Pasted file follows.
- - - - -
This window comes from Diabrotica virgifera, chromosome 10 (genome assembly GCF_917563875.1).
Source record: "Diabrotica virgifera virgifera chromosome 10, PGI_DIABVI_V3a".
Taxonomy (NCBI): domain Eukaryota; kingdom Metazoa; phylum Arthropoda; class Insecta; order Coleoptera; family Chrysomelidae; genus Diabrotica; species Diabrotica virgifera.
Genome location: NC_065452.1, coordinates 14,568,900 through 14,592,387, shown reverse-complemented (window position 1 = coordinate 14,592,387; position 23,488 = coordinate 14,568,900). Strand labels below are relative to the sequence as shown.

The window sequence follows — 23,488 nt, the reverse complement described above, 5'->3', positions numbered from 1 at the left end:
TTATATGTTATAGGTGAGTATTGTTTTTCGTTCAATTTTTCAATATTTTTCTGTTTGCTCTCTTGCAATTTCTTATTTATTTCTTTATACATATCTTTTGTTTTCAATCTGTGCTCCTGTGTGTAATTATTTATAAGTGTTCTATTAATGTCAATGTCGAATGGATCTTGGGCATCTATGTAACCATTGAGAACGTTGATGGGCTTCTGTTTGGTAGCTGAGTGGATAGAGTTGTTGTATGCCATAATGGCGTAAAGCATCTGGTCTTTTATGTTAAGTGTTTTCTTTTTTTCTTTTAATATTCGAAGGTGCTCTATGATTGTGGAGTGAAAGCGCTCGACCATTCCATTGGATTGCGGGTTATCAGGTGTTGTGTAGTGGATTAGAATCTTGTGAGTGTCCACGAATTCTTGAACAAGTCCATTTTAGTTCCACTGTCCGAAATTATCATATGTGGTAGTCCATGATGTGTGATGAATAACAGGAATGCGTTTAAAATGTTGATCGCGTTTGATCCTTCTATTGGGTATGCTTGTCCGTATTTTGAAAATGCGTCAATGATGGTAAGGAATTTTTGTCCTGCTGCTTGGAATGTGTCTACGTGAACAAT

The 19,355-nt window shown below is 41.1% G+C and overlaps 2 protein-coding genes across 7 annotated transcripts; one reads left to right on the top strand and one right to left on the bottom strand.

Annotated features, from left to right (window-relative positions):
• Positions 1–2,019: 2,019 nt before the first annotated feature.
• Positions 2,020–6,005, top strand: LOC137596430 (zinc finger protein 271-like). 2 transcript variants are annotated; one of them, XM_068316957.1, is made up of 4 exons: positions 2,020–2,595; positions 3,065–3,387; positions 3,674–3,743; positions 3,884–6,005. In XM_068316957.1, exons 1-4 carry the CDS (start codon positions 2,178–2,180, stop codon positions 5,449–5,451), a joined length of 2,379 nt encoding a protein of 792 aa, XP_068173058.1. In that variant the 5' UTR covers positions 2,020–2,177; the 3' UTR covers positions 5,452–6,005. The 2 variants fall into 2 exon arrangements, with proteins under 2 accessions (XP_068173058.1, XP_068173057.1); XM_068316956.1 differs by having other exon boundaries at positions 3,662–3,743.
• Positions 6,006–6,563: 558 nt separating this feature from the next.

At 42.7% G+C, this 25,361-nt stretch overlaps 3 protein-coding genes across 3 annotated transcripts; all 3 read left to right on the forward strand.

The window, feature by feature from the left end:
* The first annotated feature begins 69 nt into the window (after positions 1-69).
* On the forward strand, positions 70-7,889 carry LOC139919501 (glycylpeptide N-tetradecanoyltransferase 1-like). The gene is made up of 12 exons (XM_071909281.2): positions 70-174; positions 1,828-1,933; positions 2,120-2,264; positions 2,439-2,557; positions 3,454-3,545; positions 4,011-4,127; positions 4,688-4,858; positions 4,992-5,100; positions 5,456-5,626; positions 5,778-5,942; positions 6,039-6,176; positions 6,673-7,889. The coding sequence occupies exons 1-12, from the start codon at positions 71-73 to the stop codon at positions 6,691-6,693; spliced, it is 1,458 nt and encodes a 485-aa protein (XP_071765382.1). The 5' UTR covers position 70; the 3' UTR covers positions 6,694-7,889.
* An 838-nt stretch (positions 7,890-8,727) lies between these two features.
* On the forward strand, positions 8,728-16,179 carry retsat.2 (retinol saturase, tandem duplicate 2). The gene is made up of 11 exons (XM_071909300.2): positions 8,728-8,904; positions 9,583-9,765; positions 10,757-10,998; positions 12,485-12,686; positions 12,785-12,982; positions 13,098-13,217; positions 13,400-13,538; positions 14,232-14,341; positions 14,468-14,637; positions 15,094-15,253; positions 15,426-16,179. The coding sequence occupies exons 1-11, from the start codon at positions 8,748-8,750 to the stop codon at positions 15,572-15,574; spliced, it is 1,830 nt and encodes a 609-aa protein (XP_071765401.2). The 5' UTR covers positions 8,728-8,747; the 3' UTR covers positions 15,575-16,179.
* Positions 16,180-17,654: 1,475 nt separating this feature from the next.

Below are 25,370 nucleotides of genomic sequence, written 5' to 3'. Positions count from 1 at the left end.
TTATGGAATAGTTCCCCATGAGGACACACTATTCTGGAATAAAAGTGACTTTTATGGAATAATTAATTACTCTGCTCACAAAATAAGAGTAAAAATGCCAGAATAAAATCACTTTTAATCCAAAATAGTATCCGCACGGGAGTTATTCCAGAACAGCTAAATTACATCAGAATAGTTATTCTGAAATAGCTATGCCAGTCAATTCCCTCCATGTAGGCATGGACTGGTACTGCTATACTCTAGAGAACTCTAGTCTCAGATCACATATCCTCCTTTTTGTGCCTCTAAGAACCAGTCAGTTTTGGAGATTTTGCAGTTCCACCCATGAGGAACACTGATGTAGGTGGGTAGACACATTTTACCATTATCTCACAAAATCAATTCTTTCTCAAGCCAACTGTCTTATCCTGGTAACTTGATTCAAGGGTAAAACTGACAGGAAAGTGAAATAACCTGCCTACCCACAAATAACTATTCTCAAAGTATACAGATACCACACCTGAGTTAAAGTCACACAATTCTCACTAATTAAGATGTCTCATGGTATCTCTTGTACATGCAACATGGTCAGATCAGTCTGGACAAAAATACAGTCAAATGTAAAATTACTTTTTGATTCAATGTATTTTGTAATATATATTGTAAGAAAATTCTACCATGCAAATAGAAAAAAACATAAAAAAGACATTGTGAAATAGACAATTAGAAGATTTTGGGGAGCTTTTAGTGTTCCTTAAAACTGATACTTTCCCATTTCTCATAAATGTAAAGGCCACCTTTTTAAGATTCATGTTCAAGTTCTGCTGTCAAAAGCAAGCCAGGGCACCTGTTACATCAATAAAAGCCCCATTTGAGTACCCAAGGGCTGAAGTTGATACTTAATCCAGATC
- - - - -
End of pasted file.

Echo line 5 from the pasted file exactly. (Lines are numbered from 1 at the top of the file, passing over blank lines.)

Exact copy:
The window sequence follows — 23,488 nt, the reverse complement described above, 5'->3', positions numbered from 1 at the left end: